“That is what we are trying to determine, Soldier Mara,” said the male voice.

Mara blinked once and chastised herself for being such a fool. Immediately she pulled energy into herself and began to create a wall between her and them.

“Ah, so you are one of those,” said the original council member. “Our apologies, Soldier Mara of Terria. But you can understand our actions, can you not?”

Mara nodded. If the situation was reversed, she probably would have attempted the same thing.

“I understand,” she replied. “That does not mean I have to allow it.”

She saw a hint of a smile pass collectively through the council.

“And what is your purpose now, Soldier Mara of Terria? Where are you to go now?”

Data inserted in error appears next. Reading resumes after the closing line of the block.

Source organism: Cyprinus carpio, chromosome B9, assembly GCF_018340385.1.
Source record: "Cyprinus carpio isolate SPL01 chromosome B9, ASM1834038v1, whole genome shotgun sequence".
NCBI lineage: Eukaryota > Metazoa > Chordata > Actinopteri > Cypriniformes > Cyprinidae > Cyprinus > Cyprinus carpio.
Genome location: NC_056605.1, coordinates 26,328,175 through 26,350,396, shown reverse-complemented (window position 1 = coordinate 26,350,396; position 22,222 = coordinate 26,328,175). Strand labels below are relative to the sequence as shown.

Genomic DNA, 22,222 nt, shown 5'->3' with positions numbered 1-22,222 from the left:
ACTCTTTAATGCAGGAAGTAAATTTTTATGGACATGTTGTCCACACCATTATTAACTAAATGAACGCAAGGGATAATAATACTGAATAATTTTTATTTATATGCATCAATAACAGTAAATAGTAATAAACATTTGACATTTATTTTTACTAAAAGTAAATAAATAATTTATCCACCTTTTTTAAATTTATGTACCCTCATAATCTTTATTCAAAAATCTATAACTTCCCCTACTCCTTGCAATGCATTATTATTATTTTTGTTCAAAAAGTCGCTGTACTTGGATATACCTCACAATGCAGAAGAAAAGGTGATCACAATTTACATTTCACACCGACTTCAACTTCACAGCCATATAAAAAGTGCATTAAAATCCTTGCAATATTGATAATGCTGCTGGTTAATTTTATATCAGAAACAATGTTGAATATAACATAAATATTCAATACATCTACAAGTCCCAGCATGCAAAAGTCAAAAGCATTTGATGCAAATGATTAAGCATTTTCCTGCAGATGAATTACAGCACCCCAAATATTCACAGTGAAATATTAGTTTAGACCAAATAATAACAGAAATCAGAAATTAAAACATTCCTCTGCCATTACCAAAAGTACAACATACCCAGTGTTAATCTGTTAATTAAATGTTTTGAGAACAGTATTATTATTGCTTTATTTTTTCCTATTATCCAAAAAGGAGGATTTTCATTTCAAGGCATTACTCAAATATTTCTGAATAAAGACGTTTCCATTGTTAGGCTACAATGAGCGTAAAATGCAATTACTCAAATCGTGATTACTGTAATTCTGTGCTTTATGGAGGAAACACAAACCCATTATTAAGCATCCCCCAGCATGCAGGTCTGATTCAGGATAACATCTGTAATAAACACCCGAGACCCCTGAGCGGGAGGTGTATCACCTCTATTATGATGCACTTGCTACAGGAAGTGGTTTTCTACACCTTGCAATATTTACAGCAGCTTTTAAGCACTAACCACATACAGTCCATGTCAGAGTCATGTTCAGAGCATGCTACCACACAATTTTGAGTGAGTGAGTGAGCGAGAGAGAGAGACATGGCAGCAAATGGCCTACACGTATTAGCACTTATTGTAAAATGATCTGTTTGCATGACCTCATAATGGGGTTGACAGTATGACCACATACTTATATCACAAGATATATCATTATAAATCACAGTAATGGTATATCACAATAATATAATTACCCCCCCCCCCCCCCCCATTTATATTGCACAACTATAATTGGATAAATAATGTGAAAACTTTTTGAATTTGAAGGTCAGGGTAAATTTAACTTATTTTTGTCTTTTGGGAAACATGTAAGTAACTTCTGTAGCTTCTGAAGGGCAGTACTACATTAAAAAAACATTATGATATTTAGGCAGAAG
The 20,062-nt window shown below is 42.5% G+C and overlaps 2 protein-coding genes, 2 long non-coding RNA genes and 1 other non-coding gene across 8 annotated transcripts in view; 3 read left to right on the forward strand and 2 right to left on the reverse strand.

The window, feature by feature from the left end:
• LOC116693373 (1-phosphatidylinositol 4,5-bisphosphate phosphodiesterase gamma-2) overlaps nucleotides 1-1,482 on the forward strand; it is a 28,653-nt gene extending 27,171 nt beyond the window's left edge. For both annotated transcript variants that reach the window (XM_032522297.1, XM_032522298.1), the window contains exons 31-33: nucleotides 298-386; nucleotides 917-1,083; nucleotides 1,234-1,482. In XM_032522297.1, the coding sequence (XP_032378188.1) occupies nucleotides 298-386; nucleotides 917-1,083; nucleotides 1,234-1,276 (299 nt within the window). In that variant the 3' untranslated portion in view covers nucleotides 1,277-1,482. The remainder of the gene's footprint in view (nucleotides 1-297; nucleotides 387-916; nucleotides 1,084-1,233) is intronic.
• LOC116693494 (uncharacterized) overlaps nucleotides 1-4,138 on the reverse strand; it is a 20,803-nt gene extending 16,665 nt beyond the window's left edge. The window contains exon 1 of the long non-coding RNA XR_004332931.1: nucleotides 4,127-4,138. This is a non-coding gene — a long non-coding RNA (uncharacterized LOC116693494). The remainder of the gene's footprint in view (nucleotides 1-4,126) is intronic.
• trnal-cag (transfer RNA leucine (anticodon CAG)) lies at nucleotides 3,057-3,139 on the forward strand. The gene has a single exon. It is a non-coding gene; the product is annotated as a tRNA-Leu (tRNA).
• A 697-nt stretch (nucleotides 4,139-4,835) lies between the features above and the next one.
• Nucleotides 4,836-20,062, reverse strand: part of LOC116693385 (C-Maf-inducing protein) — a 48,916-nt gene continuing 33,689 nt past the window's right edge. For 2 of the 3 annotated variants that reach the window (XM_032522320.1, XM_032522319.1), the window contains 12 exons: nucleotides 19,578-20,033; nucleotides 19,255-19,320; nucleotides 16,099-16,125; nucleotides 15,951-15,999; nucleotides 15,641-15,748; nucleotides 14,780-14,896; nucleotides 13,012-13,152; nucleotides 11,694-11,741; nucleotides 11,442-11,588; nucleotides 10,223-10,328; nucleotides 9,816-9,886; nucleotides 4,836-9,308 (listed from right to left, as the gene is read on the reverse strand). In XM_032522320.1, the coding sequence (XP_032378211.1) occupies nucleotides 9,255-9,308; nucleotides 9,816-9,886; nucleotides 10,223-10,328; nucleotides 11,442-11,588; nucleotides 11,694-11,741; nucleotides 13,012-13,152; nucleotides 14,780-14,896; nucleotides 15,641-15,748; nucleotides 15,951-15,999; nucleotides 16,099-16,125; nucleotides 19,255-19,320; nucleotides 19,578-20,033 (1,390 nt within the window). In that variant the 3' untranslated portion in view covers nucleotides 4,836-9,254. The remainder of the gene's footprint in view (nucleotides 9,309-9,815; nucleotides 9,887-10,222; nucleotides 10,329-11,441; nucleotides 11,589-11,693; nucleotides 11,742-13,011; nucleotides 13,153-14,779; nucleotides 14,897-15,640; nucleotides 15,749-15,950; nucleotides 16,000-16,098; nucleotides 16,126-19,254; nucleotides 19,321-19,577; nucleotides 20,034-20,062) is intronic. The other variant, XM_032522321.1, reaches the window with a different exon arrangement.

“Mara. I am no longer a soldier or of Terria. As for my purpose, my purpose now is to live. Where I will go will depend on where my feet will land. Beyond that, I cannot say.”

“Will you become our enemy, Mara, former soldier of Terria?” asked a new voice. Mara glanced over at the man. This one seemed somehow younger than the others.

“If you are to make that my purpose, then so be it,” she answered. The man leaned back slightly, his shoulders relaxing, his eyes watchful.

“Interesting,” he said.

“If I may ask two questions, council. Specifically a favor, and a question of clarification.”

“You may.”

“I would ask the favor of rest for a night and a day, and a day’s worth of rations.”

“That is your right,” answered the council member. “It will be made so. And your question of clarification?”

Mara paused for a moment. How to word this?

“It the nature of Prince Eoin, and his condition understood by this council?”